Internet service providers are notoriously reluctant to build out faster services in rural parts of the United States — after all, building infrastructure is hard and it costs a lot of money. That’s why some municipalities have taken it upon themselves to build out their own high-speed networks for their citizens to use. However, ISPs aren’t happy that these small cities and towns are taking matters into their own hands, which is why they’re running to state legislatures and demanding special legislation that will help keep their slow services the only game in town. More →
Have you ever dropped a profane four-letter word when dealing with your cable or satellite TV provider? If so then you aren’t alone… in fact, you’re one of many thousands. Call analytics firm Marchex has done an exhaustive study detailing which companies’ customers are most likely to curse them out over the telephone and has found that satellite TV and cable TV providers rank first and third among all industries, respectively. In fact, Marchex found that satellite TV companies get cursed out in one out of every 81 calls while cable companies get cursed out in one out of every 123 calls. More →
While cord cutting isn’t yet a threat to cable companies’ profits, many in the industry can see where the market is headed and seem to understand that consumers aren’t as willing to pay for expensive bundles when they have cheaper alternatives in the form of Netflix and Hulu. According to Forbes‘ Dorothy Pomerantz, cable and telecom companies are considering adapting to this new world of online television by doing what had previously been unthinkable: Embracing cord cutting. More →
Is a la carte cable really a “farce” as 21st Century Fox CEO Chase Carey claims? Well we’re about to find out because our neighbors to the north are doing us the favor of giving it a try. Per The Hollywood Reporter, TV subscribers in Ontario this week will be able to buy channels a la carte from IPTV startup VMedia, whose UChoose Store will charge subscribers around $2.12 per month for each channel they subscribe to. Subscribers will also have the option of buying small bundles of 6 channels that will cost $1.65 each per month or 12 channels that will cost $1.41 each per month. More →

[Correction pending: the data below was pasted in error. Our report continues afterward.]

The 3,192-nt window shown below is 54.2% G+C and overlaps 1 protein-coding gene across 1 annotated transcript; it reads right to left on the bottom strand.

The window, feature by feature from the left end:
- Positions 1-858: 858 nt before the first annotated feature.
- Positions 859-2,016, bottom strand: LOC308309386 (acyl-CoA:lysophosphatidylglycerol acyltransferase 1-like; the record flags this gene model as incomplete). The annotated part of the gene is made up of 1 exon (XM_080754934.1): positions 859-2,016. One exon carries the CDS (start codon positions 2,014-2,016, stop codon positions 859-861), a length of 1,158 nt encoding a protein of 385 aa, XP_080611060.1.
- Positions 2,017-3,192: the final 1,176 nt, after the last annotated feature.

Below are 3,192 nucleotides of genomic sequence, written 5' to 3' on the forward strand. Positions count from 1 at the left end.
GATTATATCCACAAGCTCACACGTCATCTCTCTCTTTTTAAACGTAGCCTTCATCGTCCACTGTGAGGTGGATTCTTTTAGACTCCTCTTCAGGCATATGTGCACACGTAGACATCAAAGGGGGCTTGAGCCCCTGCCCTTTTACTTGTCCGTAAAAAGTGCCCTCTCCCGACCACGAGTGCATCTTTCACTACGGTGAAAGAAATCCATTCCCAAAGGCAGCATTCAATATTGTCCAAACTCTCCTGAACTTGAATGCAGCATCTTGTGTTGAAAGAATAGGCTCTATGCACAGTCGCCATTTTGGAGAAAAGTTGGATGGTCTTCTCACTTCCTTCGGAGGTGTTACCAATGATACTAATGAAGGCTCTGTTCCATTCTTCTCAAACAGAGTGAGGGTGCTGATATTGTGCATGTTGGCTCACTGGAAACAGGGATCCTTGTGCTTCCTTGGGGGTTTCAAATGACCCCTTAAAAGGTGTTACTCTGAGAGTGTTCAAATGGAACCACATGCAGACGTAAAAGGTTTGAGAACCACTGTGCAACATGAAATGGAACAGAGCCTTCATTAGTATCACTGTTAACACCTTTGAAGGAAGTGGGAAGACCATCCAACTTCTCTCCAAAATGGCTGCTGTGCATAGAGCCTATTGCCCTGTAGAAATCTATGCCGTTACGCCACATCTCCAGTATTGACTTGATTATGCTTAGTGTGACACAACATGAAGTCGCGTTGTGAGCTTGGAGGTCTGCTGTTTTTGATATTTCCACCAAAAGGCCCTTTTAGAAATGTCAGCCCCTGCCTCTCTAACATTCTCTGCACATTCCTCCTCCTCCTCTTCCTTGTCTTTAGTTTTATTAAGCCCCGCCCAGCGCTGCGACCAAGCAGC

It seems that everyone hates cable bundles these days, including the creators of South Park who recently ridiculed cable companies as nipple-rubbing monopolist greedheads intent on shaking consumers down for every last dime. But there are two groups that still think bundles are terrific: The cable companies themselves and the entertainment studios that benefit from consumers subsidizing content they’ll never watch with their monthly cable bills. Multichannel reports that 21st Century Fox CEO Chase Carey recently lashed out at cable critics and said that bundles were good for most consumers even if they didn’t know it. More →
It’s no secret that most Americans really don’t like their Internet service providers and now Ars Technica has reached out to its reader base to get a better understanding of exactly why Americans hold their ISPs in such low esteem. What emerges, Ars finds, is consumers who are fed up with “high prices, data caps, absurd policies, and incompetence.” More →
Are you a cable TV subscriber who might be considering cutting the cord? Did you already take the leap and dump your TV service? Cable TV doesn’t want to see you go, and it wants you back if you’ve already left. And what better way to convey that message than with a nice little campaign put together by the National Cable and Telecommunications Association, the main trade association for cable operators in the U.S.